(NBC) 11-year-old Laila Anderson meets her bone-marrow donor for the first time

Posted in * General Interest, Children, Health & Medicine, Marriage & Family, Sports

(WSJ) Erica Komisar–We need to be reminded of the great value faith traditions have for our children

As a therapist, I’m often asked to explain why depression and anxiety are so common among children and adolescents. One of the most important explanations—and perhaps the most neglected—is declining interest in religion. This cultural shift already has proved disastrous for millions of vulnerable young people.

A 2018 study in the American Journal of Epidemiology examined how being raised in a family with religious or spiritual beliefs affects mental health. Harvard researchers had examined religious involvement within a longitudinal data set of approximately 5,000 people, with controls for socio-demographic characteristics and maternal health.

The result? Children or teens who reported attending a religious service at least once per week scored higher on psychological well-being measurements and had lower risks of mental illness. Weekly attendance was associated with higher rates of volunteering, a sense of mission, forgiveness, and lower probabilities of drug use and early sexual initiation. Pity then that the U.S. has seen a 20% decrease in attendance at formal religious services in the past 20 years, according to a Gallup report earlier this year. In 2018 the American Family Survey showed that nearly half of adults under 30 do not identify with any religion.

Nihilism is fertilizer for anxiety and depression, and being “realistic” is overrated. The belief in God—in a protective and guiding figure to rely on when times are tough—is one of the best kinds of support for kids in an increasingly pessimistic world. That’s only one reason, from a purely mental-health perspective, to pass down a faith tradition.

Read it all.

Posted in Anthropology, Children, Health & Medicine, Marriage & Family, Psychology, Religion & Culture

(Theos) Sally Phillips: Human Dignity, Different Lives & the Illusions of Choice

The takeover by stealth of Utilitarian thinking means that we are now a people that thinks the idea of society having winners and losers is inevitable. We measure everything from the number of steps we take to the length of our sleep and how many seven year olds can spell the word ‘turnip’.

As a result, we are losing the ability to talk about the things that cannot be measured. And if the world is governed according to the edict “what gets measured gets done”, we may be neglecting some of the most important things about being human. Like love.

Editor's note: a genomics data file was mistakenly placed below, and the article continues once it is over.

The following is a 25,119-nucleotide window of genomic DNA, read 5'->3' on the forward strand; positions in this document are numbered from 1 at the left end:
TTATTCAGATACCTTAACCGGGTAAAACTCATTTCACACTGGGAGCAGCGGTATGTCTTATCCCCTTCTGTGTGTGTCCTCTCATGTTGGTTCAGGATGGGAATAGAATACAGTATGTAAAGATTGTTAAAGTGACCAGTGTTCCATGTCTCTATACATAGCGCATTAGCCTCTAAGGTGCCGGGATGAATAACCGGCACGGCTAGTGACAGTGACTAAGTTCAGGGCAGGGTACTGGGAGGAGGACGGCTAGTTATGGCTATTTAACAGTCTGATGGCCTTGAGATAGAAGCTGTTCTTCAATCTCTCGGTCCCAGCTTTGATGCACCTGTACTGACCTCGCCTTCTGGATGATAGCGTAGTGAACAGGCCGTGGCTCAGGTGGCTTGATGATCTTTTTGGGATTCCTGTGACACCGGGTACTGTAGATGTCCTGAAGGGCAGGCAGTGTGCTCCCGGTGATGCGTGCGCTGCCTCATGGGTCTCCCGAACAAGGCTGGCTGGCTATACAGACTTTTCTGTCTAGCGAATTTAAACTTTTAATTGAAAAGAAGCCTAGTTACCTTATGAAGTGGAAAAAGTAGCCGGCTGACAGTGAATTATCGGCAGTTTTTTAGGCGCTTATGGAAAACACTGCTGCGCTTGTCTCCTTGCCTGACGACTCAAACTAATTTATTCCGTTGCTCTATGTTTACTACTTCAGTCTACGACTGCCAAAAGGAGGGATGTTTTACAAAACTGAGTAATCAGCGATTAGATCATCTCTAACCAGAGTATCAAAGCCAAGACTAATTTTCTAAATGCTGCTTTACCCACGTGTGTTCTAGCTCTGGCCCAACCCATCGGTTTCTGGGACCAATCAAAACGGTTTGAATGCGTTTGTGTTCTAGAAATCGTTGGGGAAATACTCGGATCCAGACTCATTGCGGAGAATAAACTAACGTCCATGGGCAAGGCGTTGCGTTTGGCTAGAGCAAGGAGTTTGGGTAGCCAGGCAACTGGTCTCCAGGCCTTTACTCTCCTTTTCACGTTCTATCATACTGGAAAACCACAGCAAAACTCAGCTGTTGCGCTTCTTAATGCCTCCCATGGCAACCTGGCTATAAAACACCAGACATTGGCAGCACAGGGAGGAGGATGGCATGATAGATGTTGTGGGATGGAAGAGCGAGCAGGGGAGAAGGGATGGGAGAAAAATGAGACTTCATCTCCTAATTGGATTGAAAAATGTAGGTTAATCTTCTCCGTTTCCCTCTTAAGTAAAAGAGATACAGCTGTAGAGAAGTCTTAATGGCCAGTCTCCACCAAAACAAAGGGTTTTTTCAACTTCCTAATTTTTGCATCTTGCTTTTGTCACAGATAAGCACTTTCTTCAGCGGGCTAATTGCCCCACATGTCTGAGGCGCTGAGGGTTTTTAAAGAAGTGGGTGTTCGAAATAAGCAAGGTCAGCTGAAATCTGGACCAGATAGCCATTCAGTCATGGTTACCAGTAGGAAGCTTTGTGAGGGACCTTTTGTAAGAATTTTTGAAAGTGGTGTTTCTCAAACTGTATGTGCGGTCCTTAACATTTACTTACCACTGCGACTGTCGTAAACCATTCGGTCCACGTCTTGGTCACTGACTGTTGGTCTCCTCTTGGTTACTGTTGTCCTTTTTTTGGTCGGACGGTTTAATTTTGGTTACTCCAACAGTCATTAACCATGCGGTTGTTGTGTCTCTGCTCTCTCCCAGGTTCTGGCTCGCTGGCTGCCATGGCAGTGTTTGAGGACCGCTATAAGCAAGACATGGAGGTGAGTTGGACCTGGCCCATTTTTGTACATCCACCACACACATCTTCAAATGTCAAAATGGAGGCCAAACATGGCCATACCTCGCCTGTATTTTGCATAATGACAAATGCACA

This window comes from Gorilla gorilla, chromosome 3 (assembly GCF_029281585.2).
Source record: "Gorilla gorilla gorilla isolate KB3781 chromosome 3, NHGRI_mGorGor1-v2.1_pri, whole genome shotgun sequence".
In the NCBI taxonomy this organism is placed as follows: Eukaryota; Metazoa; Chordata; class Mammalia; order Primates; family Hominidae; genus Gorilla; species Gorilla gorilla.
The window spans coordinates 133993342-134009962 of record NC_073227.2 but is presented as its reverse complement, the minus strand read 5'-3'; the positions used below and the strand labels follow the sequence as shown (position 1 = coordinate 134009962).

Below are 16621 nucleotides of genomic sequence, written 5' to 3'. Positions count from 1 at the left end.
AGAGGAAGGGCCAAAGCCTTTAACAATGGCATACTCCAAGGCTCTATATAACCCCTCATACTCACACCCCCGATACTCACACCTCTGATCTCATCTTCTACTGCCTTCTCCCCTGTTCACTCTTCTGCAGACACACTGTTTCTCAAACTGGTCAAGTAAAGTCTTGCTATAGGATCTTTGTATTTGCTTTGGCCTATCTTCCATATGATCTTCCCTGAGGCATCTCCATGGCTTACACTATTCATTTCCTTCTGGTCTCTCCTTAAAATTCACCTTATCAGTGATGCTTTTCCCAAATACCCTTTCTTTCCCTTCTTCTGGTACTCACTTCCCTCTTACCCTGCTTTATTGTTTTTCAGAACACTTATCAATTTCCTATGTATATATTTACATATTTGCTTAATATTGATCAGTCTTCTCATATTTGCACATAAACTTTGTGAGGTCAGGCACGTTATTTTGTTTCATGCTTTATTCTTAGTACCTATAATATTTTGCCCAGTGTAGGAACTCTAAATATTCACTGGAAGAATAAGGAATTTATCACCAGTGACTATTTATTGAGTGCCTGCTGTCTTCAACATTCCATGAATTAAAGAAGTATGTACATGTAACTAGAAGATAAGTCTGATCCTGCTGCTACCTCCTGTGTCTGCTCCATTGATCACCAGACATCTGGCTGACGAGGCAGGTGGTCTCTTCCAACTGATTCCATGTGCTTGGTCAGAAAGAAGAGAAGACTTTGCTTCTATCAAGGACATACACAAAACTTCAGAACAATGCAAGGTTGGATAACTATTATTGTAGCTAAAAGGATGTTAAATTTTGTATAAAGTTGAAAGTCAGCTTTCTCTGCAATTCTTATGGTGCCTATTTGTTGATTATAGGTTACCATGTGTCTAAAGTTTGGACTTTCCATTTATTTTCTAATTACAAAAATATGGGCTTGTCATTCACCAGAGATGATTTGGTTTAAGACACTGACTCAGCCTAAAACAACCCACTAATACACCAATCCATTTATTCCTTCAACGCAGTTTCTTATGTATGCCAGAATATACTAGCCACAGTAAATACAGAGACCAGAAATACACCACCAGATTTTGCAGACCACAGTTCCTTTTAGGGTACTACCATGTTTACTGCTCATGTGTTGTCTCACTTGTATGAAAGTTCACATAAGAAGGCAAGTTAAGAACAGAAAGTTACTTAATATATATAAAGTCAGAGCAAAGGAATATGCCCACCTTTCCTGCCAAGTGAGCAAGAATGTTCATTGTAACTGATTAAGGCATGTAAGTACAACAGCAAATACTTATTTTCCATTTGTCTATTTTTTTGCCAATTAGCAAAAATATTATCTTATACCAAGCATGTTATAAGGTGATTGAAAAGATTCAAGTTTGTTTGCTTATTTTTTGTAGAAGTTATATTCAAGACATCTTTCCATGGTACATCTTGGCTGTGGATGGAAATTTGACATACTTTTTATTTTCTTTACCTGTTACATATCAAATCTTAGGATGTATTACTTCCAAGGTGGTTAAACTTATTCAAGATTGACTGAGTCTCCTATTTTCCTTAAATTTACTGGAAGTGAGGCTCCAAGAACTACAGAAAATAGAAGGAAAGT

You’re probably thinking ‘I’m not a utilitarian’. Even if you’re not utilitarian, think of what you mean by justice. Usually you mean fairness, you get back what you put in. It is unjust not to be paid what you are worth. I’m just thinking of the BBC gender pay gap.

In a way, some forms of Christianity, certainly the ones that I have been involved in, contribute to this too. The Low Anglican tradition that I love deeply teaches a transactional salvation. We are distinguished from animals by virtue of consciousness, self–reflection, moral capacity, the act of repentance. I have literally no idea if that is right or wrong but it does appear to be a kind of cost–benefit, quid pro quo.

If the point of our lives is what we are capable of doing then the implication must be that a human life lacking in the capacity for purposive action will be worthless, pointless. Those who are involved in the lives of people with disabilities disagree. Our insider experience tells us differently.

Read it all.

Posted in * Culture-Watch, Anthropology, Children, Christology, England / UK, Ethics / Moral Theology, Health & Medicine, Philosophy, Theology

(Church Times) Gambling ‘is bad for your health’, says bishop Alan Smith of Saint Albans

GAMBLING should be treated as a “major health issue”, like smoking, the Bishop of St Albans, Dr Alan Smith, has said. He was speaking after figures were published which suggest that most people in England gambled last year.

The Health Survey for England 2018, published on Wednesday, showed that 53 per cent of people had gambled in 2018, including buying lottery tickets. More men gamble than women: 56 per cent of men against 49 per cent of women.

For the survey, 8178 adults (aged from 16) and 2072 children were interviewed in England.

Dr Smith said: “With almost half the country gambling, it looks as if this is becoming a major health issue, which requires a response akin to tackling smoking in the last century.

Read it all.

Posted in Anthropology, Church of England (CoE), CoE Bishops, England / UK, Ethics / Moral Theology, Gambling, Health & Medicine, Politics in General, Religion & Culture, Theology